and/or get feedback on programs that communicate research and practical information to
Extension (usually non-economist) audiences. Entries can be based upon graduate student
research for a thesis, dissertation or other academic work. The competition is sponsored by the
Extension and Graduate Student Sections.

Note: This year, we will once again work with applicants who cannot or do not wish to
attend the conference in person. The details below refer to our current plan and may

Who’s Eligible?
Graduate students currently engaged in topics related to agricultural economics, agribusiness,
natural resources, and community resource economics as well as those who graduated from
such programs in Spring 2024 or later.

Participants must identify and work with a mentor with experience in outreach or extension

The Application:
Applications should be addressed to Curtis Mahnken at and must include:

  1. Student’s name, university, department, address and contact information.
  2. Title of the extension program to be delivered.
  3. A summary of the proposed extension program. This should include project outcomes, target audience, delivery plans, communication methods and activities planned for distributing the information to the public such as fact sheets, reports, web sites, spreadsheets, and presentations (4 page maximum). If the applicant was part of a team, the role of the applicant within the team must be made clear. If the proposed project is building upon the success of other extension programs, the summary should include a description of the previous program and the innovative approach of this proposed project.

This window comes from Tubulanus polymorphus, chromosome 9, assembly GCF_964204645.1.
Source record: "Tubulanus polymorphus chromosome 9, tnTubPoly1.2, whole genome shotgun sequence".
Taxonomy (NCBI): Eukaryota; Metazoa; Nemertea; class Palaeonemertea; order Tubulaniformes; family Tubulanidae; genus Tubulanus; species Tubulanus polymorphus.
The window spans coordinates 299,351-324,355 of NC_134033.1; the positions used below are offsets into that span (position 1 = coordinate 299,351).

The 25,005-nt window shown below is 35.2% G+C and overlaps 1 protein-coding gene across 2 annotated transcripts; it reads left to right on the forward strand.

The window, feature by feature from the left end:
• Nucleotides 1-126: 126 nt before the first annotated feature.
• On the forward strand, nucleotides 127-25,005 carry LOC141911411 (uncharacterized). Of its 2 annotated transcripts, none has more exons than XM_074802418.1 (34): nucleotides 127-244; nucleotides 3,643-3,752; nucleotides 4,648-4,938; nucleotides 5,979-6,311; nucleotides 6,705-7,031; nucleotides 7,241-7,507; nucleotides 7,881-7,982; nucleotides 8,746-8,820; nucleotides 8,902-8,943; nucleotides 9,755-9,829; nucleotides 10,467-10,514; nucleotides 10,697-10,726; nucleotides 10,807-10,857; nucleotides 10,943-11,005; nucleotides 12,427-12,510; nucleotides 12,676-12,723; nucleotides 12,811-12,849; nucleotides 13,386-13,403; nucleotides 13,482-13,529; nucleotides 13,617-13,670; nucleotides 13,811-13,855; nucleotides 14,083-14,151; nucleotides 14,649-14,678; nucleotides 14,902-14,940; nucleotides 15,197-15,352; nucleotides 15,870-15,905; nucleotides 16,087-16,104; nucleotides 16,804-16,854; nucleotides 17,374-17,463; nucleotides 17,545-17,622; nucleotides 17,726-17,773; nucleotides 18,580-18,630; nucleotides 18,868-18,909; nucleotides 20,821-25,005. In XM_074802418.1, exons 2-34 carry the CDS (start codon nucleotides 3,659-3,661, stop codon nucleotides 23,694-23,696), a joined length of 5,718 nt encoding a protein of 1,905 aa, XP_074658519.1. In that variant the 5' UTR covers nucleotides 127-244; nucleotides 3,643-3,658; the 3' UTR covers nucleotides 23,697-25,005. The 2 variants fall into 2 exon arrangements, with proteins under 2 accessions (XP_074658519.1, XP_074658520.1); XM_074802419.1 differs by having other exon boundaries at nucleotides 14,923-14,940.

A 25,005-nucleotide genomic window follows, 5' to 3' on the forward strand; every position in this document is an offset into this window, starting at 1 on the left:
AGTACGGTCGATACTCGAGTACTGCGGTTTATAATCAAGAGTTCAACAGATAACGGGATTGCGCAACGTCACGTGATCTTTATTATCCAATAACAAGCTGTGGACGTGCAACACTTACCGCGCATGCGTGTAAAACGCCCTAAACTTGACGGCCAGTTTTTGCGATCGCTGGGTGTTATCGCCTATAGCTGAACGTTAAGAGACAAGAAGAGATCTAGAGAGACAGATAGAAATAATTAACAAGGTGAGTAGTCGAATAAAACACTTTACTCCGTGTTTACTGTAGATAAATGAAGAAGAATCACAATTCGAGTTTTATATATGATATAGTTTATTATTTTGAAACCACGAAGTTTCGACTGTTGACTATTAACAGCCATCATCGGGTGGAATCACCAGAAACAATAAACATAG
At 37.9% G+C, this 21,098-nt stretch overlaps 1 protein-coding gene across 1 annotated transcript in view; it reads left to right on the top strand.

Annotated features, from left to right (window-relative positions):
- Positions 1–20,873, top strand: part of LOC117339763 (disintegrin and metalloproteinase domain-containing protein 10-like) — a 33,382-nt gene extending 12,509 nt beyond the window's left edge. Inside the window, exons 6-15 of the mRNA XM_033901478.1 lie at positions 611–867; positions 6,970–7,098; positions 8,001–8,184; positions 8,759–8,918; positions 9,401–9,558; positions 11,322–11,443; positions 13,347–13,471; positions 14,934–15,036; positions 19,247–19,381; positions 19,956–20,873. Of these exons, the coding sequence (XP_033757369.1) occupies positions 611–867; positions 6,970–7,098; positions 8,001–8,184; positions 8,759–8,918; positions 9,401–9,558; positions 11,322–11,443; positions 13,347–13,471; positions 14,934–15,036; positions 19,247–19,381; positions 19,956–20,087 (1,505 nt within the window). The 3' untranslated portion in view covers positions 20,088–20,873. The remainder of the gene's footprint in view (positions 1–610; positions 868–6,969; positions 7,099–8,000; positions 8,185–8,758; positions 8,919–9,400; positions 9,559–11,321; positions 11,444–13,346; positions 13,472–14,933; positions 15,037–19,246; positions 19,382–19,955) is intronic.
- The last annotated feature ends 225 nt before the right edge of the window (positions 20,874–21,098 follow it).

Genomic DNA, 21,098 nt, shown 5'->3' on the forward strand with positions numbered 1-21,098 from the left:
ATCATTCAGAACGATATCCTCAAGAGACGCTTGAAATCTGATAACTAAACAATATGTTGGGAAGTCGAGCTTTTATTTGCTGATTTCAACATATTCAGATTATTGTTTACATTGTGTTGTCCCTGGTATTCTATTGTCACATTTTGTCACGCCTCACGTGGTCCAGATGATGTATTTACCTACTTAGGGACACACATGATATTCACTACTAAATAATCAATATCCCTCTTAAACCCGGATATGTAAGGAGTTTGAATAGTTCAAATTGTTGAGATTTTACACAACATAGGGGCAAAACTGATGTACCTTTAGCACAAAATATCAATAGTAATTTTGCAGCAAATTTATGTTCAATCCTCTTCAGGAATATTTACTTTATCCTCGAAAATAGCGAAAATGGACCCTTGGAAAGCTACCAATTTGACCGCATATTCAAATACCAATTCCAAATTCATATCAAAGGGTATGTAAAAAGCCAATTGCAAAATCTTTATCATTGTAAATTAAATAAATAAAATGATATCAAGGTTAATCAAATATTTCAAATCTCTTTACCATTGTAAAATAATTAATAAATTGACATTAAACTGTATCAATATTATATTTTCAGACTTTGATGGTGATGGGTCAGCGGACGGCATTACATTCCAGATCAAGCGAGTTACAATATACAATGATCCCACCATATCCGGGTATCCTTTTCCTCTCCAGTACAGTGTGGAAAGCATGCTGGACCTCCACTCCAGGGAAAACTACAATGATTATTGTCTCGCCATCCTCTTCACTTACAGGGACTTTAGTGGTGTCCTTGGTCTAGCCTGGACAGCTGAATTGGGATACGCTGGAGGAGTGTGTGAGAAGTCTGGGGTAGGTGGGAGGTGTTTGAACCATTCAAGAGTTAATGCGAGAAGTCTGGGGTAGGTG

4. An educational popular press article limited to 500 words and no more than two graphics (tables, charts, etc.). This should be an addendum to your submission packet. Examples include: and
  5. A detailed evaluation plan. This should be an addendum to your submission packet. You may choose to develop your project using a logic model (which is not required). You can see more information on logic models below.*
  6. A profile of the applicant’s background and research (1 page maximum).
  7. The mentor’s name and description of the mentor’s role in the project.

Criteria for Selecting Finalists
Finalists will be selected using the following rubric:

All required information submitted (5 points)                                                          
Target audience identification
         Importance of problem (10 points)                                                                         
        Description of target audience and their identification (10 points)